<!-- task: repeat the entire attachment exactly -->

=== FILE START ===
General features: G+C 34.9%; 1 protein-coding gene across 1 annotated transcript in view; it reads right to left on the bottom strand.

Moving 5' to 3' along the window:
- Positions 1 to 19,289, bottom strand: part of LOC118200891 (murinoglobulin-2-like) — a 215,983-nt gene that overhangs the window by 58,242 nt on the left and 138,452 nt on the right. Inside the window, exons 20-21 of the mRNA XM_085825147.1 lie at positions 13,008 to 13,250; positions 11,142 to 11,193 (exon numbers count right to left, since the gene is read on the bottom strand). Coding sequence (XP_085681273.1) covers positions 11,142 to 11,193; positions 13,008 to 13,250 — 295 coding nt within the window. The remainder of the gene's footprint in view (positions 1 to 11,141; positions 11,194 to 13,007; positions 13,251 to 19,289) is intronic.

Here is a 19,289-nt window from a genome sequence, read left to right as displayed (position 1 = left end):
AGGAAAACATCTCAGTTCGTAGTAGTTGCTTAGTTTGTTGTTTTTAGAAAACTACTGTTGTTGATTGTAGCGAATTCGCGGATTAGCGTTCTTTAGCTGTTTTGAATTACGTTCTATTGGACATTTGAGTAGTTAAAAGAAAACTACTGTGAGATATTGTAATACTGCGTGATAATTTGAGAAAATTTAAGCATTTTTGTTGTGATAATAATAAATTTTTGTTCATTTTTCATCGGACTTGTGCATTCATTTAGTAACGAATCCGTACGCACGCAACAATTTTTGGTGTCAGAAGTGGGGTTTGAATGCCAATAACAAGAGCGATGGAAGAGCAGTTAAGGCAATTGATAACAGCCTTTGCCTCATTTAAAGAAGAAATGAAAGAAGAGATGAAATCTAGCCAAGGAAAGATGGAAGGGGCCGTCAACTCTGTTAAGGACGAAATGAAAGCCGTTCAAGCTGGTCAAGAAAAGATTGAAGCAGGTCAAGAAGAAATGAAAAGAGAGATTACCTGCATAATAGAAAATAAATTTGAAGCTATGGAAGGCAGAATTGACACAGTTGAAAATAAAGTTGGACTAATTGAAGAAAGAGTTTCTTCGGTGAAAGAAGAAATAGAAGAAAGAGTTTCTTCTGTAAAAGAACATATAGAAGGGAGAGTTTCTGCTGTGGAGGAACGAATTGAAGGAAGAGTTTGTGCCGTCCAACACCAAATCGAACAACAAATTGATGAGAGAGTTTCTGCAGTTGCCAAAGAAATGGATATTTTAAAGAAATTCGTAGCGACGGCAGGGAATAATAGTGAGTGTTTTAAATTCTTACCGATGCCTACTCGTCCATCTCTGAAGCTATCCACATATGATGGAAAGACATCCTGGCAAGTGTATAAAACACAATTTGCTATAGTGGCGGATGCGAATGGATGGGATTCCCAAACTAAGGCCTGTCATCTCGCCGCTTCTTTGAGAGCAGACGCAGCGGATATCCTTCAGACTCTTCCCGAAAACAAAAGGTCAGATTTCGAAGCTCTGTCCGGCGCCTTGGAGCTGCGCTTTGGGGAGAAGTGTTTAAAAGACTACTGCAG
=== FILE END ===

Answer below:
General features: G+C 34.9%; 1 protein-coding gene across 1 annotated transcript in view; it reads right to left on the bottom strand.

Moving 5' to 3' along the window:
- Positions 1 to 19,289, bottom strand: part of LOC118200891 (murinoglobulin-2-like) — a 215,983-nt gene that overhangs the window by 58,242 nt on the left and 138,452 nt on the right. Inside the window, exons 20-21 of the mRNA XM_085825147.1 lie at positions 13,008 to 13,250; positions 11,142 to 11,193 (exon numbers count right to left, since the gene is read on the bottom strand). Coding sequence (XP_085681273.1) covers positions 11,142 to 11,193; positions 13,008 to 13,250 — 295 coding nt within the window. The remainder of the gene's footprint in view (positions 1 to 11,141; positions 11,194 to 13,007; positions 13,251 to 19,289) is intronic.

Here is a 19,289-nt window from a genome sequence, read left to right as displayed (position 1 = left end):
AGGAAAACATCTCAGTTCGTAGTAGTTGCTTAGTTTGTTGTTTTTAGAAAACTACTGTTGTTGATTGTAGCGAATTCGCGGATTAGCGTTCTTTAGCTGTTTTGAATTACGTTCTATTGGACATTTGAGTAGTTAAAAGAAAACTACTGTGAGATATTGTAATACTGCGTGATAATTTGAGAAAATTTAAGCATTTTTGTTGTGATAATAATAAATTTTTGTTCATTTTTCATCGGACTTGTGCATTCATTTAGTAACGAATCCGTACGCACGCAACAATTTTTGGTGTCAGAAGTGGGGTTTGAATGCCAATAACAAGAGCGATGGAAGAGCAGTTAAGGCAATTGATAACAGCCTTTGCCTCATTTAAAGAAGAAATGAAAGAAGAGATGAAATCTAGCCAAGGAAAGATGGAAGGGGCCGTCAACTCTGTTAAGGACGAAATGAAAGCCGTTCAAGCTGGTCAAGAAAAGATTGAAGCAGGTCAAGAAGAAATGAAAAGAGAGATTACCTGCATAATAGAAAATAAATTTGAAGCTATGGAAGGCAGAATTGACACAGTTGAAAATAAAGTTGGACTAATTGAAGAAAGAGTTTCTTCGGTGAAAGAAGAAATAGAAGAAAGAGTTTCTTCTGTAAAAGAACATATAGAAGGGAGAGTTTCTGCTGTGGAGGAACGAATTGAAGGAAGAGTTTGTGCCGTCCAACACCAAATCGAACAACAAATTGATGAGAGAGTTTCTGCAGTTGCCAAAGAAATGGATATTTTAAAGAAATTCGTAGCGACGGCAGGGAATAATAGTGAGTGTTTTAAATTCTTACCGATGCCTACTCGTCCATCTCTGAAGCTATCCACATATGATGGAAAGACATCCTGGCAAGTGTATAAAACACAATTTGCTATAGTGGCGGATGCGAATGGATGGGATTCCCAAACTAAGGCCTGTCATCTCGCCGCTTCTTTGAGAGCAGACGCAGCGGATATCCTTCAGACTCTTCCCGAAAACAAAAGGTCAGATTTCGAAGCTCTGTCCGGCGCCTTGGAGCTGCGCTTTGGGGAGAAGTGTTTAAAAGACTACTGCAG